The encyclical letter Laudato Si is available here on the Vatican website. Chapter One’s title asks the question, “What is happening to our common home?” Forty-five paragraphs lead off promising a fresh analysis:
17. Theological and philosophical reflections on the situation of humanity and the world can sound tiresome and abstract, unless they are grounded in a fresh analysis of our present situation, which is in many ways unprecedented in the history of humanity. So, before considering how faith brings new incentives and requirements with regard to the world of which we are a part, I will briefly turn to what is happening to our common home.
This chapter explicitly provides an assessment of the world’s environmental situation. So for the next six weeks, we’ll look at the question of physical facts and human activities. This is pretty much how Paul VI approached the regulation of births in Humanae Vitae.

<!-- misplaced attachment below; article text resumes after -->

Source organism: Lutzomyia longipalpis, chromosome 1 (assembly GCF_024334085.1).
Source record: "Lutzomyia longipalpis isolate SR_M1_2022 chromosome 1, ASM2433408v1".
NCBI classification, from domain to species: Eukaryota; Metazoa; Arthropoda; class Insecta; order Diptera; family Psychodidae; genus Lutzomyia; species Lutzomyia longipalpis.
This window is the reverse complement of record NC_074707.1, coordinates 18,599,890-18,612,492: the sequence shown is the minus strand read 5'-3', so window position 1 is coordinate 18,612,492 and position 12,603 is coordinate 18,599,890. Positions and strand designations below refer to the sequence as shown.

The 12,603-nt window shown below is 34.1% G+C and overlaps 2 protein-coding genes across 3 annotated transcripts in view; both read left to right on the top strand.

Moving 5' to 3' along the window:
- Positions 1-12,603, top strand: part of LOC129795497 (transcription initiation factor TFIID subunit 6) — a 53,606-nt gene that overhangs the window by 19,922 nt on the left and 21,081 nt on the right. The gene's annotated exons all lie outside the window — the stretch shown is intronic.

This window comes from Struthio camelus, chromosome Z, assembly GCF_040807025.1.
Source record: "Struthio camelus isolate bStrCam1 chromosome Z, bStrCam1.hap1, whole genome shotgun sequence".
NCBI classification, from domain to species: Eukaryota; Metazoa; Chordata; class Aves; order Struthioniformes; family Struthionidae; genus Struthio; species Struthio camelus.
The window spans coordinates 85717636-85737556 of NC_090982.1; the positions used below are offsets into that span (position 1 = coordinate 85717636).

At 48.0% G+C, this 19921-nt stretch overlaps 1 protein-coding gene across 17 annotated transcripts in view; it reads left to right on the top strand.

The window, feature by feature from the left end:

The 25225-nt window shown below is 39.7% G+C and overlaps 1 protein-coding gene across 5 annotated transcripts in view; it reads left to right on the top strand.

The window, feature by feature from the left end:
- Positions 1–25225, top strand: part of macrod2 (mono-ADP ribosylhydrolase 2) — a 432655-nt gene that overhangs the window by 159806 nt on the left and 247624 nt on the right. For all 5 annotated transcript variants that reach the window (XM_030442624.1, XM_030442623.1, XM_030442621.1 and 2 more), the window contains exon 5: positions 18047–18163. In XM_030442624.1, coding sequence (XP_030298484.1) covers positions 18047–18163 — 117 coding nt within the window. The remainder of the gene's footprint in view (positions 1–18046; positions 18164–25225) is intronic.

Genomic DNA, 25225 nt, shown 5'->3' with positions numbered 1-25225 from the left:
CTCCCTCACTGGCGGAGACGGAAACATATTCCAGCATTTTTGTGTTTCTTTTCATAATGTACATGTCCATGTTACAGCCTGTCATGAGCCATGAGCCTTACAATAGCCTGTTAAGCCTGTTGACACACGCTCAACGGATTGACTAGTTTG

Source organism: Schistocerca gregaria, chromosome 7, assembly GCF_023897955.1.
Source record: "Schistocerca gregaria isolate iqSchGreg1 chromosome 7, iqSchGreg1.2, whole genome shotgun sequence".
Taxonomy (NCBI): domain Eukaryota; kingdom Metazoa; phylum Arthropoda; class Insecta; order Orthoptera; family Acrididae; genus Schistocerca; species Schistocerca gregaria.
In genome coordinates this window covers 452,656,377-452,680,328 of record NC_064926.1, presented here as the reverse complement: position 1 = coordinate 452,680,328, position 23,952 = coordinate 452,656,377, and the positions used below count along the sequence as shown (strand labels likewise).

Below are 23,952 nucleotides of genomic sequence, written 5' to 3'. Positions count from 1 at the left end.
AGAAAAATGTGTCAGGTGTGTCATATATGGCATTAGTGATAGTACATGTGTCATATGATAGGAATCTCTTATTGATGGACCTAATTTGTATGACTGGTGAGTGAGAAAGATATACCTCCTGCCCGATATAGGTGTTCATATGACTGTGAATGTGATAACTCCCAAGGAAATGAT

First concern: not only the nature of change in the modern world, but also the accelerated pace of change. Human beings are adaptable, but …
18. The continued acceleration of changes affecting humanity and the planet is coupled today with a more intensified pace of life and work which might be called “rapidification”. Although change is part of the working of complex systems, the speed with which human activity has developed contrasts with the naturally slow pace of biological evolution. Moreover, the goals of this rapid and constant change are not necessarily geared to the common good or to integral and sustainable human development. Change is something desirable, yet it becomes a source of anxiety when it causes harm to the world and to the quality of life of much of humanity.
Change is good, yet sometimes it can leave people behind who are slower to adapt. And while it is true some people are averse to change, there is an important consideration of the overall community. Change always benefits some. The question is: when does change benefit nearly all?